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  • Writer's pictureLelia

Scrapjournaling and Soul Exploration

Updated: Aug 6, 2021

A page from my unfinished Wreck This Journal by Keri Smith.

Keri Smith has a great exercise in Living Out Loud in which you get a box and start a clipping file of anything that interests you. After a while you look through it and notice any themes - what are you exploring, what are you paying attention to? This is similar to Sharon Blackie’s idea of the imaginarium - starting to attend to and gather the myths, stories, heroes and heroines, images, colors, symbols that resonate with you.

I started a similar practice during the pandemic. I called it scrapjournaling. In 2020 my journal was entitled “Journal of Plague Year” after Defoe’s book about the Bubonic plague. I noticed the things that got my attention - what gave me hope, what made me cry (there was plenty), who inspired me and what they were doing - and I snipped and pasted these pictures, articles and quotes into a composition book.

I’ve kept going with this practice into 2021. It’s evolving as I go, but I notice themes developing and images that resonate with me over and over.

I’ve also fallen hard for Keri Smith’s Wreck This Journal. I got the color version of the book after I watched Melanie Sullivan’s flip-through. I don’t follow all of Keri Smith’s prompts exactly, but I find the book is such a great prompt in itself. It prompts me to get creative and to pay attention to everything from the patterns inside security envelopes to the color pink. Again, it’s a way for me to notice what images, colors, ideas attract me and to have fun in a messy, imperfect, low-pressure way.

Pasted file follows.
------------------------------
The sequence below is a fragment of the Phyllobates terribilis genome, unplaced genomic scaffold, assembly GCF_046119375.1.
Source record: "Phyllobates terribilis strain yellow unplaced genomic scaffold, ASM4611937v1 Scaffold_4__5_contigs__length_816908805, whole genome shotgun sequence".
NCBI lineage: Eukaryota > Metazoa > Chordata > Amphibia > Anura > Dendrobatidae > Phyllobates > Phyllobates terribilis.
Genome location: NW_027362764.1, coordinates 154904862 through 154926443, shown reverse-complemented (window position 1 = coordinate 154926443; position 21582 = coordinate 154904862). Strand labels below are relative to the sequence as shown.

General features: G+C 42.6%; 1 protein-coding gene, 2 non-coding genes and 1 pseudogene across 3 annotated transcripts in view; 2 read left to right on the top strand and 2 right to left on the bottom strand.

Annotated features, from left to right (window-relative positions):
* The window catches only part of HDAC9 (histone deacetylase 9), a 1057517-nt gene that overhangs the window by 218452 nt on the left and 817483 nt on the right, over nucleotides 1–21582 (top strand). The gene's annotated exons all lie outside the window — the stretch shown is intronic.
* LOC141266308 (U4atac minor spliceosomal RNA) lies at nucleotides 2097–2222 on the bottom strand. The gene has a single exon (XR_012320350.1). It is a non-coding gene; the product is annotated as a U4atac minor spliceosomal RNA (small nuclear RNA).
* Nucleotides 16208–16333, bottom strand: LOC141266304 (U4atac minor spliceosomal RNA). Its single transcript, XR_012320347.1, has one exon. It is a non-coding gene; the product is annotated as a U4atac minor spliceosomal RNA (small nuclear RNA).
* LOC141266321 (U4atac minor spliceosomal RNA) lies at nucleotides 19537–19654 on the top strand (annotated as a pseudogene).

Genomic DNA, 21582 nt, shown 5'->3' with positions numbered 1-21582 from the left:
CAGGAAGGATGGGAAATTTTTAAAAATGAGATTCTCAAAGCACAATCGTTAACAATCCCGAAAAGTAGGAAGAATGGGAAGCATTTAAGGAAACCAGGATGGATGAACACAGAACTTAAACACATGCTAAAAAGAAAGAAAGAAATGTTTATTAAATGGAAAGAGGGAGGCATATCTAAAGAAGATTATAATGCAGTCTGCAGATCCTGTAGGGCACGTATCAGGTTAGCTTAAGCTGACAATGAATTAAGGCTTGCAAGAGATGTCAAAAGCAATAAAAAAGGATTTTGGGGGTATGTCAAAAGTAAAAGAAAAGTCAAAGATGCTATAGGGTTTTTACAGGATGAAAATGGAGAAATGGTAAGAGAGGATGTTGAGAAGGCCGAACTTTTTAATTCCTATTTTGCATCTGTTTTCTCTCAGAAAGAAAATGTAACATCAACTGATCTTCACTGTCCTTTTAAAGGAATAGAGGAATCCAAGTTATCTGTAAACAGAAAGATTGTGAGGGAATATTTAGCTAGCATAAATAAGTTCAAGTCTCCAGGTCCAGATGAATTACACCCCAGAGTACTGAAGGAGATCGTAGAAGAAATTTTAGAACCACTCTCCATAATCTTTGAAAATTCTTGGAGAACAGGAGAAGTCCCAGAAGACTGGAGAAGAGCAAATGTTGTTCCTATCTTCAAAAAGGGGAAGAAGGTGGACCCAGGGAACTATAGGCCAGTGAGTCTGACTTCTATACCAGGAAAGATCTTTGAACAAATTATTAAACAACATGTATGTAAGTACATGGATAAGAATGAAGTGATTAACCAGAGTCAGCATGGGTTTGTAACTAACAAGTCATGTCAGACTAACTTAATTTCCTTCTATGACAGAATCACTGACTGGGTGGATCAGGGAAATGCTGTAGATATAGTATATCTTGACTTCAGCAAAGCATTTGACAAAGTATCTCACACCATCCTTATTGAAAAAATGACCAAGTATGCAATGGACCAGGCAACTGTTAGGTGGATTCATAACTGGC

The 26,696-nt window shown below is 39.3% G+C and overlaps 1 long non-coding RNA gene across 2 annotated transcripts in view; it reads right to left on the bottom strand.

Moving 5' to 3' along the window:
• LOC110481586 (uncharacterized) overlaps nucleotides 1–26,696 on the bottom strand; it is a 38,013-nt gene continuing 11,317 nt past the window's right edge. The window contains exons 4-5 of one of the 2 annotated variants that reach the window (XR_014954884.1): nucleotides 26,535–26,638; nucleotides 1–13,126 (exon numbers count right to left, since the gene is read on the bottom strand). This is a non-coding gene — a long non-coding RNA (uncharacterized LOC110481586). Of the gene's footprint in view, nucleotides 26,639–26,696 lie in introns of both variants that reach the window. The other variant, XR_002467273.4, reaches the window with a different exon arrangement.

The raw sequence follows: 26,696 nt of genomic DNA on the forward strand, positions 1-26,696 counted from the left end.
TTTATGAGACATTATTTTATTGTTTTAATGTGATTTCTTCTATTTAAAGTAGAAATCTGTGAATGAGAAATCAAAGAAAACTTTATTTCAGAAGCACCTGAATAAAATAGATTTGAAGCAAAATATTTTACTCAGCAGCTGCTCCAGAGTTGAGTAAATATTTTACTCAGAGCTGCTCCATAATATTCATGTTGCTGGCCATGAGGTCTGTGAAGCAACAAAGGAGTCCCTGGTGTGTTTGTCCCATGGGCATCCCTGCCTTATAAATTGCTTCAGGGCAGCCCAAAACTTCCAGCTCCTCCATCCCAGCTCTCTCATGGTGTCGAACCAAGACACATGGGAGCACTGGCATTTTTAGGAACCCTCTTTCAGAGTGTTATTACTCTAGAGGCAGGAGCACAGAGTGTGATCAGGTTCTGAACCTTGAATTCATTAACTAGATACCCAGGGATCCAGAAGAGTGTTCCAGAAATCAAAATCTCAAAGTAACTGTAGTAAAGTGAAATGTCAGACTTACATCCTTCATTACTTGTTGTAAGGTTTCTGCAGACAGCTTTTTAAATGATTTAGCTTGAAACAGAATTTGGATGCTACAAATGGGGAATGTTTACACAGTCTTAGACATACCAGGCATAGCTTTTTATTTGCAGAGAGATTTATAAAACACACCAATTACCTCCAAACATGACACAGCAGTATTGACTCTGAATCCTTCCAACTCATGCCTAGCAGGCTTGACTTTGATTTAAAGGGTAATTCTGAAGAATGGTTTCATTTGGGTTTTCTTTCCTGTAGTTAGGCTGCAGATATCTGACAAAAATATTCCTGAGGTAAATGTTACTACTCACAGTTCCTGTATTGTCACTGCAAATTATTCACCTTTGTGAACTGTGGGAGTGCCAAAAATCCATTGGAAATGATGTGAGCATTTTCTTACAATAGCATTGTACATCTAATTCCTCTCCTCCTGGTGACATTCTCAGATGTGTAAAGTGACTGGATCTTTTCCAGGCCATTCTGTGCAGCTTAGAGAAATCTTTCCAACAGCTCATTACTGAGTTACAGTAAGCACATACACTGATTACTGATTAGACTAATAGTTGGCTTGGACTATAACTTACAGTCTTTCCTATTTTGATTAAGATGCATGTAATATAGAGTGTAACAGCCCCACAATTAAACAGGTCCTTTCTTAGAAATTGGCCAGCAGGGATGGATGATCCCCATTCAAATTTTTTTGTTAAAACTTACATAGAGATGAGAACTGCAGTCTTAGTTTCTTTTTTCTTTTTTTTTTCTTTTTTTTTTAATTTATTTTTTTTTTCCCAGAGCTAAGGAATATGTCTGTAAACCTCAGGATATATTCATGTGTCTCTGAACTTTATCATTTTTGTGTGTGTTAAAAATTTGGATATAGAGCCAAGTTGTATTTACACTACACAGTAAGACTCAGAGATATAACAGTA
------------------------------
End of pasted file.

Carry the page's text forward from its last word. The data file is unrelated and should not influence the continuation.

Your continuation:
My Natural Dreamwork practitioner Keren Vishny wrote on her website, “The world of Soul is the world of sensation, feeling, connection, creativity and Divinity.” I think scrapjournaling and Wreck This Journal offer a way to engage with sensation, feeling, connection, creativity and Divinity, the world of Soul.

I just got Diane Keaton’s memoir Then Again from the thrift store. I got it primarily because I opened to a page of color photos of Diane Keaton’s mother's journals - collaged, messy, aged and absolutely wondrous. Then I flipped to a page about Warren Beatty who would “look askance at one of my collages and say, ‘You’re a movie star. That’s what you wanted. You got it. Now deal with it. What is all this art stuff going to get you anyway?’” I hope she had a feisty response that involved making lots more collages and continuing to explore what it gave her, which may have been, I think, her self and her Soul.

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